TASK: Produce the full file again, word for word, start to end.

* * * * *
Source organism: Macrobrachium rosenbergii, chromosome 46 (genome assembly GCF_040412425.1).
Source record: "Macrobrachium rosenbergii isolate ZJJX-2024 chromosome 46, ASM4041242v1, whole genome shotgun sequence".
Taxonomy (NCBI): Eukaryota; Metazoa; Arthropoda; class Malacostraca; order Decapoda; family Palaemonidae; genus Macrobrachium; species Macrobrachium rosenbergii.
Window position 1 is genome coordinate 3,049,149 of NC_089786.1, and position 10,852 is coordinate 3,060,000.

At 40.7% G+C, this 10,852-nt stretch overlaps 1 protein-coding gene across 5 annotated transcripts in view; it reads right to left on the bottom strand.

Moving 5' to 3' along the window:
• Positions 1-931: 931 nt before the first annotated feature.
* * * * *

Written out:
Source organism: Macrobrachium rosenbergii, chromosome 46 (genome assembly GCF_040412425.1).
Source record: "Macrobrachium rosenbergii isolate ZJJX-2024 chromosome 46, ASM4041242v1, whole genome shotgun sequence".
Taxonomy (NCBI): Eukaryota; Metazoa; Arthropoda; class Malacostraca; order Decapoda; family Palaemonidae; genus Macrobrachium; species Macrobrachium rosenbergii.
Window position 1 is genome coordinate 3,049,149 of NC_089786.1, and position 10,852 is coordinate 3,060,000.

At 40.7% G+C, this 10,852-nt stretch overlaps 1 protein-coding gene across 5 annotated transcripts in view; it reads right to left on the bottom strand.

Moving 5' to 3' along the window:
• Positions 1-931: 931 nt before the first annotated feature.